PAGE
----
Ankylosing Spondylitis is an inflammatory arthritis.
Also known as AS, Ankylosing spondylitis is an inflammatory arthritis that predominantly affects the spinal joints.
It can be subdivided into two distinct categories. Ankylosing spondylitis where changes to the sacroiliac joint and the spine can be noted on an X-ray. And non-radiographic axial spondyloarthritis, where no changes can be noted on an X-ray, but you have the symptoms.
The pathophysiology of the disease
- Inflammation occurs where the ligaments or tendons attach to bone, which is known as enthesitis.
- This is followed by a process known as enthesopathy, which is when the bone wears away where the tendon or ligament attaches due to the inflammation.
- When the inflammation reduces, healing starts, and new bone is developed, resulting in the elastic tissue of tendons and ligaments being replaced by bone. This leads to movement becoming restricted.
- This process gets repeated, which leads to further bone formation, leading to vertebrae to ultimately fuse together.
The fusing of the vertebrae makes the spine inflexible and generally will result in a hunched forward position. This in turn may also affect the ability to breathe deeply.
AS can also cause inflammation, pain and stiffness in other joints, such as the shoulders, hips, ribs, heels and joints in hands and feet.
Symptoms of Ankylosing Spondylitis
Symptoms of AS vary significantly form one individual to the next. It will usually develop slowly over several months or years and may come and go, or improve or get worse over this time. General symptoms will include:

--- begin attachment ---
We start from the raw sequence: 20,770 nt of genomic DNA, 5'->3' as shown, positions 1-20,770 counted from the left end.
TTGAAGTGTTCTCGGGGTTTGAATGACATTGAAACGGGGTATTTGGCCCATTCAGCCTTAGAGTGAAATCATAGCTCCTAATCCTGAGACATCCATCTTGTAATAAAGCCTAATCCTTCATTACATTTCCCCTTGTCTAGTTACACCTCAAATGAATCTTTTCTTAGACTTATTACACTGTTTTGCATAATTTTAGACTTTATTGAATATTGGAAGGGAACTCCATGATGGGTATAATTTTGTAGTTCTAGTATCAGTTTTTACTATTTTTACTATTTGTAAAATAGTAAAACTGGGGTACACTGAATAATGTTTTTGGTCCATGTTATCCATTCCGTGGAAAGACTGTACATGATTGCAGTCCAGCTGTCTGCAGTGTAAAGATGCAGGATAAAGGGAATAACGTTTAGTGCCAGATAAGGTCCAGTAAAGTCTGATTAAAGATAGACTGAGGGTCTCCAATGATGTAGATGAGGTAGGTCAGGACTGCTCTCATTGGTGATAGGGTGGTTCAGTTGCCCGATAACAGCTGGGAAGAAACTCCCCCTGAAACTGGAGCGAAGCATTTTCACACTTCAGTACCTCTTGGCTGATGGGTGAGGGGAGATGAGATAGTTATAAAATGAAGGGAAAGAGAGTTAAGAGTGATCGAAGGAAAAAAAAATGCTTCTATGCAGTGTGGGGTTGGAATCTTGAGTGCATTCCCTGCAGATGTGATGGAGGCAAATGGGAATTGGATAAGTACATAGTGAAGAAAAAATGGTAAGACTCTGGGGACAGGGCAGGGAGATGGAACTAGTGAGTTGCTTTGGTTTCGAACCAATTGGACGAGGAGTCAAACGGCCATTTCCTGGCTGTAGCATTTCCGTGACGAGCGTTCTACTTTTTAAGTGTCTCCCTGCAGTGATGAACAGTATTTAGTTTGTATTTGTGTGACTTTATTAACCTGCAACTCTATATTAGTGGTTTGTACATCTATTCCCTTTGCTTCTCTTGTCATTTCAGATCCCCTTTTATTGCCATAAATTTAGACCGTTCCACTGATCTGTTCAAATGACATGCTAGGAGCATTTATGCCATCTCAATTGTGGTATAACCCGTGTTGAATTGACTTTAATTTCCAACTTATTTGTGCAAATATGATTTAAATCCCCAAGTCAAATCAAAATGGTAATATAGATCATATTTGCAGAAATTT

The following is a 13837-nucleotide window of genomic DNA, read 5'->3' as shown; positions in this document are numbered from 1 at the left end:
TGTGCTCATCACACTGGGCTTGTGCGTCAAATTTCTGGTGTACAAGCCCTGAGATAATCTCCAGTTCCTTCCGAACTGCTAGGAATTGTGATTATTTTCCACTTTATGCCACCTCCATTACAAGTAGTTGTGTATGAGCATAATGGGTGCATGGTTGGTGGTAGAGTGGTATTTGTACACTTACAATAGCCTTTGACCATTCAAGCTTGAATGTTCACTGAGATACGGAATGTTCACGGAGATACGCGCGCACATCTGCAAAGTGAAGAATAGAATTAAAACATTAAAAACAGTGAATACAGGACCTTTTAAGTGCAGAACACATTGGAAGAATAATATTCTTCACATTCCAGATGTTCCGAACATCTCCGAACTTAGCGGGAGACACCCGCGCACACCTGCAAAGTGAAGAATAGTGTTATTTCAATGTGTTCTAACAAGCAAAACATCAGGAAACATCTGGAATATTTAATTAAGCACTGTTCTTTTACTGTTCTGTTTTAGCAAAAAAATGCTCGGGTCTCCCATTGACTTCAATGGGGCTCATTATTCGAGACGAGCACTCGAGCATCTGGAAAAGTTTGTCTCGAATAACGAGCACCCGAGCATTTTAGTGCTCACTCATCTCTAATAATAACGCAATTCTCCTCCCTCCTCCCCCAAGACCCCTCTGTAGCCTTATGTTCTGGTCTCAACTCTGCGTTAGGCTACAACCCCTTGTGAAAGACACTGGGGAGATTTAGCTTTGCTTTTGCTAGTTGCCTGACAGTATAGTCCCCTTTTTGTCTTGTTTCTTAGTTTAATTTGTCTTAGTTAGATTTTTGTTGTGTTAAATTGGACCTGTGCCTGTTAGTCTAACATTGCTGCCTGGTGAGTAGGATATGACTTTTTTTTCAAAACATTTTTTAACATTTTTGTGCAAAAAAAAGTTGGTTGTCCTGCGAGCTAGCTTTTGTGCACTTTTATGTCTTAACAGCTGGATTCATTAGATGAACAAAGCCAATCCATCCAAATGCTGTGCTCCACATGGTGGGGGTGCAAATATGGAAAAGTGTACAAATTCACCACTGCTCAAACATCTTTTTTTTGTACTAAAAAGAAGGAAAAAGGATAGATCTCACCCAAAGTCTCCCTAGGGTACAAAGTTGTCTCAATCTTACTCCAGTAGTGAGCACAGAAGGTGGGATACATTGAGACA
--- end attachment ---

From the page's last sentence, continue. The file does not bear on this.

- Back pain and stiffness. The onset will be slow and gradual and would occur over weeks or months, rather than hours or days.
- Early morning stiffness and pain, which may reduce during the day with movement.
- Pain and stiffness will last for more than 3 months.
- Improvement in pain and stiffness after exercise and worse after rest.
- Weight loss (more in early stages).
- Feeling feverish and experiencing night sweats (again more in early stages).
Onset of symptoms is generally between the ages of 17 and 45 but can also occur in children much younger or much later in life.
Unfortunately, the cause of AS is unknown at this stage, but it is known that genetics does play a key role in this disease, as well as some sort of environmental factor triggering the disease in genetically predisposed individuals. A ‘genetic marker’ called HLA-B27 can be found in 85% of people with AS, however, one does not have to have the HLA-B27 marker to have AS. With that said, many people with the HLA-B27 gene never even develop Ankylosing spondylitis.
Currently there is no cure for AS but there are some treatment options available that would help relieve symptoms.
Treatments to relieve symptoms of AS
Medications: Your GP or rheumatologist will prescribe you a combination of medications to help reduce pain, stiffness and inflammation. This might need to be altered when you are experiencing a flare-up. Medications may vary from analgesics (painkillers), non-steroidal anti-inflammatory drugs (NSAIDs), corticosteroids, disease modifying anti-rheumatic drugs (DMARDs), nerve pain medications and anti TNF therapy.
Exercise: Daily exercises and stretching routines are of high importance. This will remind you to be aware of your posture as well as maintaining or improving your range of movements in your joints, particularly in your spine and hips. It is important to strengthen your muscles as lack of movement may weaken them, and to stretch muscles that might have shortened. Cardiovascular exercise is also important as it will help improve chest expansion, decrease fatigue and improve sleep. Swimming or aqua therapy is a great choice, as you will also experience less strain on your joints. Contact sports and high impact sports should be avoided as much as possible.
Other treatment options include physical therapy (massage/manipulations), and applying heat/cold to help relax muscles to reduce joint pain. In severe cases posture-correcting surgery might be necessary.
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Author: Jenna-Lee Field